New York Times Book Review

“This year’s Jonathan Strange & Mr Norrell.”
GQ magazine

“Extraordinary.”
Winnipeg Free Press

“Superb. . . . An engrossing and complicated tale of deception, heartlessness and wild justice.”
Washington Post

“Magnificent. . . . A monumental narrative that is deeply satisfying.”
National Post

“Thrilling. . . . An entertaining love letter to the bizarre and dangerous hypocrisies of Victorian England.”
The Independent

About the Author

Michael Cox edited The Oxford Book of English Ghost Stories and The Oxford Book of Victorian Detective Stories. In 1974, in between releasing records for EMI under the name Matthew Ellis, he began what was to become The Meaning of Night. Originally published in 2006 to international acclaim, The Meaning of Night was shortlisted for the 2007 Costa First Novel Award, and Cox was nominated for Waterstone’s Newcomer of the Year at the 2006 Galaxy British Book Awards. Michael Cox passed away in 2009.

Excerpt. © Reprinted by permission. All rights reserved.

Editor’s Preface

The following work, printed here for the first time, is one of the lost curiosities of nineteenth-century literature. It is a strange concoction, being a kind of confession, often shocking in its frank, conscienceless brutality and explicit sexuality, that also has a strongly novelistic flavour; indeed, it appears in the hand-list that accompanies the Duport papers in the Cambridge University Library with the annotation ‘(Fiction?)’. Many of the presented facts — names, places, events (including the unprovoked murder of Lucas Trendle) — that I have been able to check are verifiable; others appear dubious at best or have been deliberately falsified, distorted, or simply invented. Real people move briefly in and out of the narrative, others remain unidentified — or unidentifiable — or are perhaps pseudonymous. As the author himself says, ‘The boundaries of this world are forever shifting — from day to night, joy to sorrow, love to hate, and from life itself to death.’ And, he might have added, from fact to fiction.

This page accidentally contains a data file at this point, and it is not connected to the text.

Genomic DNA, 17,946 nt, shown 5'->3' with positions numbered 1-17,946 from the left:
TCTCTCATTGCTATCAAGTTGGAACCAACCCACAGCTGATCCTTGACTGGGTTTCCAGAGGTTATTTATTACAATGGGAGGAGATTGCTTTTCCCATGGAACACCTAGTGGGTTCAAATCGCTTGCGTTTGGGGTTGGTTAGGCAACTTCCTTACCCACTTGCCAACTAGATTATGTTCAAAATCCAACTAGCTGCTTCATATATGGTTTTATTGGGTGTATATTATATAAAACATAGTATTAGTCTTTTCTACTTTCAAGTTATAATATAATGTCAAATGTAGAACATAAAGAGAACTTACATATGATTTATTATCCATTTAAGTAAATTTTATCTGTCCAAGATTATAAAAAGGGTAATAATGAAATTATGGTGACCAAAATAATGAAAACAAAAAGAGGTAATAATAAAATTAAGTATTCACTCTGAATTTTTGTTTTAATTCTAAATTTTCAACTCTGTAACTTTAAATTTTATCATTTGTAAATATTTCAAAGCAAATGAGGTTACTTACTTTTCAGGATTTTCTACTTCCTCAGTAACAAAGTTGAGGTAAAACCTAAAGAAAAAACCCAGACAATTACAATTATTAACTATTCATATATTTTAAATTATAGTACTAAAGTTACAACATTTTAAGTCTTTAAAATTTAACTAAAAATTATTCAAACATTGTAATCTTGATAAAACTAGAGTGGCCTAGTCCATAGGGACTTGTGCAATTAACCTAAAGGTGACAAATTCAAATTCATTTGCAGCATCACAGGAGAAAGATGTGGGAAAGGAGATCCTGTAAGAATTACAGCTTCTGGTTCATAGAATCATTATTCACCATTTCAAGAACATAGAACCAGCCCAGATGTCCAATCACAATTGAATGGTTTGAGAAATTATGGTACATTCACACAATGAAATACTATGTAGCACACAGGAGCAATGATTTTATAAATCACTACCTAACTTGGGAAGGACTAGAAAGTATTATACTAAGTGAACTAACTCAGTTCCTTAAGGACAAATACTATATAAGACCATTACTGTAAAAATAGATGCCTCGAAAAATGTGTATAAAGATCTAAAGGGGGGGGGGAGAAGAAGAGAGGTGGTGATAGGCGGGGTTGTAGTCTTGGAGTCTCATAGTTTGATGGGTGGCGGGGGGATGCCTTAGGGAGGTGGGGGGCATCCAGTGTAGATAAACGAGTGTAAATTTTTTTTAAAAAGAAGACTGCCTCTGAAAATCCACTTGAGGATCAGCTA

As to the author, despite his desire to confess all to posterity, his own identity remains a tantalizing mystery. His name as given here, Edward Charles Glyver, does not appear in the Eton Lists of the period, and I have been unable to trace it or any of his pseudonyms in any other source, including the London Post-office Directories for the relevant years. Perhaps, after we have read these confessions, this should not surprise us; yet it is strange that someone who wished to lay his soul bare to posterity in this way chose not to reveal his real name. I simply do not know how to account for this, but note the anomaly in the hope that further research, perhaps by other scholars, may unravel the mystery.

His adversary Phoebus Daunt, on the other hand, is real enough. The main events of his life may be traced in various contemporary sources. He may be found, for instance, in both the Eton Lists and in Venn’s Alumni Cantabrigienses, and is mentioned in several literary memoirs of the period — though on his supposed criminal career the historical record is silent. On the other hand, his now (deservedly) forgotten literary works, consisting principally of turgid historical and mythological epics and a few slight volumes of poems and poetic translations, once enjoyed a fleeting popularity. They may still be sought out by the curious in specialist libraries and booksellers’ catalogues (as can his father’s edition of Catullus, mentioned in the text), and perhaps may yet furnish some industrious PhD student with a dissertation subject.